IRS and Identity Theft

The holiday season is about to start so it may seem churlish to mention 2016 taxes right now. However, to invoke a cliche, thieves and scammers don't take holidays and they operate their identity theft schemes year round. So now is a good time to learn about a key change the IRS has made concerning tax related identity theft. I hope, of course, that no one ever needs to use this information. But if you do, it's good to know where to find the resources to be pro-active.

The IRS very recently issued "Instructions for Requesting Copy of Fraudulent Returns" ("Instructions"). These "Instructions" can be found by typing in the full title in the Search bar at the top right hand corner of the IRS website ( Why are these "Instructions" significant? For two very important reasons:

1. Tax related identity theft is extremely complex, difficult and frustrating to resolve; and
2. Previously, a taxpayer couldn't learn anything about a fraudulent return filed using his Social Security Number (SSN) and name.

Tax related identity theft can happen numerous ways. The one being addressed by these "Instructions" is when a fraudulent tax return is filed before the legitimate taxpayer files his or her return. Under this scenario, the thief might get a tax refund; the legitimate taxpayer gets a letter saying her return is not being accepted because a prior return has already been filed using her SSN and name.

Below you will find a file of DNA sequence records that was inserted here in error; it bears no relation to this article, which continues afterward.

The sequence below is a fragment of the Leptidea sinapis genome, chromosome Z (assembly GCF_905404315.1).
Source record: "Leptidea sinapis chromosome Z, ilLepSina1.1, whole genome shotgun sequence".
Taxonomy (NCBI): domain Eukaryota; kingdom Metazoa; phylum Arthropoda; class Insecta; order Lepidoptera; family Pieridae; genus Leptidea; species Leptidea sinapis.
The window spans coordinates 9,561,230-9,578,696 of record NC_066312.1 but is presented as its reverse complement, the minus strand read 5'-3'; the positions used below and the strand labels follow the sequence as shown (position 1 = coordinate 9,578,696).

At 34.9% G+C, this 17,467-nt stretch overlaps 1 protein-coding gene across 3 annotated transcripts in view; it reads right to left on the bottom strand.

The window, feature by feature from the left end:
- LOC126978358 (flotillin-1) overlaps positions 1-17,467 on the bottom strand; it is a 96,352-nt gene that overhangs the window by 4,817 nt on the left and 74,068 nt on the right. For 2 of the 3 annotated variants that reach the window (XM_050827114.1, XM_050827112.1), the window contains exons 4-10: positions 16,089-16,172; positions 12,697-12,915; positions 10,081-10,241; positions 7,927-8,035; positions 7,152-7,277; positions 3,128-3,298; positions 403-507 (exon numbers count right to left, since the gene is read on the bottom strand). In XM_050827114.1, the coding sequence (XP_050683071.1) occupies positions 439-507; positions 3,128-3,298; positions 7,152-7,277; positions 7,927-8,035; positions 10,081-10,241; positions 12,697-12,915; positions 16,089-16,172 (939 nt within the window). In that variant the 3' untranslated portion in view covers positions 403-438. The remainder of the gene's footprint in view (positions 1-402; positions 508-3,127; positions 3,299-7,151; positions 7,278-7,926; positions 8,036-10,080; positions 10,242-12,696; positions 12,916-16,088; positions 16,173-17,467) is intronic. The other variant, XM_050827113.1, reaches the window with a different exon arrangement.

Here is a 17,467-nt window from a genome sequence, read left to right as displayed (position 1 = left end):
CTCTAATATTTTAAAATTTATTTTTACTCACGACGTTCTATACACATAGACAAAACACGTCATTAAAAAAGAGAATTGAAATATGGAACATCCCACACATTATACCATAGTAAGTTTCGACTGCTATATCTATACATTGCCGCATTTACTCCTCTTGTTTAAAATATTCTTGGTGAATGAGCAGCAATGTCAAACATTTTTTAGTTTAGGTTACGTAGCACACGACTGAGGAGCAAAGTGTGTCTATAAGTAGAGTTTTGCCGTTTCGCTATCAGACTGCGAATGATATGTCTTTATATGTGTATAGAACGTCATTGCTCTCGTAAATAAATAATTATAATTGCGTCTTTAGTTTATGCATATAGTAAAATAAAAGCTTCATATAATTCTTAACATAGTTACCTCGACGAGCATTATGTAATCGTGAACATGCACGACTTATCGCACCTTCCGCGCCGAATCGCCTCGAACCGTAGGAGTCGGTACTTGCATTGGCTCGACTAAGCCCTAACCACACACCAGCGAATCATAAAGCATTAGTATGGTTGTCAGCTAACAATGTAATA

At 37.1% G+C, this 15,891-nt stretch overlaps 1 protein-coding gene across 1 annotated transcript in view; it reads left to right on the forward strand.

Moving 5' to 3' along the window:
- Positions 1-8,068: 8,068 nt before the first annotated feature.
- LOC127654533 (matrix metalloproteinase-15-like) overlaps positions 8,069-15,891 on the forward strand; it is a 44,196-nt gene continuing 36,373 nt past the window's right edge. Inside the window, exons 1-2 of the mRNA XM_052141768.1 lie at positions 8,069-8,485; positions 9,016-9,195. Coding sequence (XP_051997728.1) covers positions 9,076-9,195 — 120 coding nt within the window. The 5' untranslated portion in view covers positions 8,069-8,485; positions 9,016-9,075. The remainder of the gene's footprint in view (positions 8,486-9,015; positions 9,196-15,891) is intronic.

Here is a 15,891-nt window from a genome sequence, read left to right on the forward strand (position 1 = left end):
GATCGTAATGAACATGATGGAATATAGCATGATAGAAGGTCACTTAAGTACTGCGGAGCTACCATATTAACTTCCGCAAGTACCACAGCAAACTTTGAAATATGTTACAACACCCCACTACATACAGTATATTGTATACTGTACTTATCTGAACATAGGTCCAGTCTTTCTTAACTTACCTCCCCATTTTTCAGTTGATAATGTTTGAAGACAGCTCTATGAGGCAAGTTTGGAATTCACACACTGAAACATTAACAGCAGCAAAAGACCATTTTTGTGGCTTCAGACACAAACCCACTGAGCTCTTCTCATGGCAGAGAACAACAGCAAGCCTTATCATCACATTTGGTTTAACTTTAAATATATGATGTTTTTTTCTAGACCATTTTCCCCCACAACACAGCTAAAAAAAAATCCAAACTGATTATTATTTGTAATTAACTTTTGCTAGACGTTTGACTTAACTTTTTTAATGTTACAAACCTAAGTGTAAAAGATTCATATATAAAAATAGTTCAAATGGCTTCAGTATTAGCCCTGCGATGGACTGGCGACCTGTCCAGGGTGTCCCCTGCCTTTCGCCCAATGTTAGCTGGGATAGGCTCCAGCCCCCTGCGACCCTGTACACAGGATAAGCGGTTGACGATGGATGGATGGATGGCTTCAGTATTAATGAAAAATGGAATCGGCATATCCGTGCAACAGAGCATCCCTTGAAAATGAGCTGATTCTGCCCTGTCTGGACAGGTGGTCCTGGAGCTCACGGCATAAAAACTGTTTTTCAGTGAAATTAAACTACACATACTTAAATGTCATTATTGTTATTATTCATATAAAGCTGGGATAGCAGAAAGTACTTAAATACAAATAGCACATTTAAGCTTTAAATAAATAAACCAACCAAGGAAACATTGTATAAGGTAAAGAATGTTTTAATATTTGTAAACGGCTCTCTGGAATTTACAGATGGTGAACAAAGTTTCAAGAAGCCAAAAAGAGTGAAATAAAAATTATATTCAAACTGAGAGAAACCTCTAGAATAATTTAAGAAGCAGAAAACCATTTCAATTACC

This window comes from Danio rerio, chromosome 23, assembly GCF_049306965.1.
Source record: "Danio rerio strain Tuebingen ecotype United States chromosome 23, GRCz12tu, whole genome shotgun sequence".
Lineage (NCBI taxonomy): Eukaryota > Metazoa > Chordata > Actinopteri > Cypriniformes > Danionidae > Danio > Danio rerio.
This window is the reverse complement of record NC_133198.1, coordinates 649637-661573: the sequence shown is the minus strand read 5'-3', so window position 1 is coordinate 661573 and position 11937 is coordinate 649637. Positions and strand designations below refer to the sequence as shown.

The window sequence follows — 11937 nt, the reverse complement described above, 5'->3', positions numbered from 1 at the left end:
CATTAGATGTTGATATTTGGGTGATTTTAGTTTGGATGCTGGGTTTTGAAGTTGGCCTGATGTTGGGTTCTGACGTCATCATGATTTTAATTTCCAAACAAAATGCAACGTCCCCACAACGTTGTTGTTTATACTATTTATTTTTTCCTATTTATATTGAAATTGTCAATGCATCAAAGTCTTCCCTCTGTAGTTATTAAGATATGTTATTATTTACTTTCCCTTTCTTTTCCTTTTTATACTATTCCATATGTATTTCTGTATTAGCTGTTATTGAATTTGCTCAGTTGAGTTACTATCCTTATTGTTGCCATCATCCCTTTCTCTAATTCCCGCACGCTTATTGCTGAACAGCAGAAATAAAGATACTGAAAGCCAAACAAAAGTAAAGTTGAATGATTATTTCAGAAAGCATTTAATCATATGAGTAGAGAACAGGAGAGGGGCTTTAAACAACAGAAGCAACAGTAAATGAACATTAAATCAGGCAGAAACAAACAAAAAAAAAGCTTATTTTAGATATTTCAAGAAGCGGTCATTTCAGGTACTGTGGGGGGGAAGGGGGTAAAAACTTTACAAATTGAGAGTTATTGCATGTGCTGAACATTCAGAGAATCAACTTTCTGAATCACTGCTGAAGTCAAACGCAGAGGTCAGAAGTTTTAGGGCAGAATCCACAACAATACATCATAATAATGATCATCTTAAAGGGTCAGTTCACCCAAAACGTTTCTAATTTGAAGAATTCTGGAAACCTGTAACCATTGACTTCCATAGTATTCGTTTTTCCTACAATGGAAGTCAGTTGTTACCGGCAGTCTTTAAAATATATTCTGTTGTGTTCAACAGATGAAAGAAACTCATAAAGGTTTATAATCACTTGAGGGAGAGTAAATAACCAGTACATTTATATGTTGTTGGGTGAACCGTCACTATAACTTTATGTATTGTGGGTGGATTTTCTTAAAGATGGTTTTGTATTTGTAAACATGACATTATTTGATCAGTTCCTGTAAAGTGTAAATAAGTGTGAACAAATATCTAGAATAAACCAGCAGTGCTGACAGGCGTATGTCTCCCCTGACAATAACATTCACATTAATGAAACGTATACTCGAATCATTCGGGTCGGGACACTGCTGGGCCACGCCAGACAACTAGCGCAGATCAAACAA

Under these "Instructions." the victimized taxpayer will now be able to get a copy of the fraudulent tax return. The copy will likely contain some redactions. This means the copy won't satisfy the requesting taxpayer's understandable desire to know the thieve's identity. However, even with redactions, the fraudulent copy will provide sufficient information to the taxpayer will see how much personal information was stolen and how it was used.

What does the taxpayer need to do to get a copy? There are different requirements depending on whether the person requesting the copy is the person whose SSN and name were used or if the person is someone authorized to obtain the theft victim's tax information. All of these requirements, as well as FAQs and other information (e.g., time for processing requests) are outlined in the "Instructions."

However, very briefly, here are some of the requirements if the requester is the person whose SSN and name were used on the fraudulent return. The person needs to send a letter to the IRS address listed in the "Instructions." The letter needs to include the person's name and SSN; mailing address; the tax year(s) of the fraudulent return(s) for which copies are requested; the statement "I declare that I am the taxpayer" right above the requester's signature; and a copy of a government-issued form of identification (e.g. driver's license or passport).

One important caveat in the "Instructions": due to the federal privacy laws, the person requesting the copy must be listed either as the primary or secondary taxpayer on the fraudulent return. The IRS can't disclose tax information to anyone listed as only a dependent on the return.

The "Instructions" have a helpful chart comparing the information that is listed on a tax return with the information that will be redacted. There is also a link at the bottom of the "Instructions" to the IRS' "Taxpayer Guide to Identity Theft"; this is another resource to help taxpayers know the pro-active steps they can take either to prevent becoming an identity theft victim or if they think or know they have become one.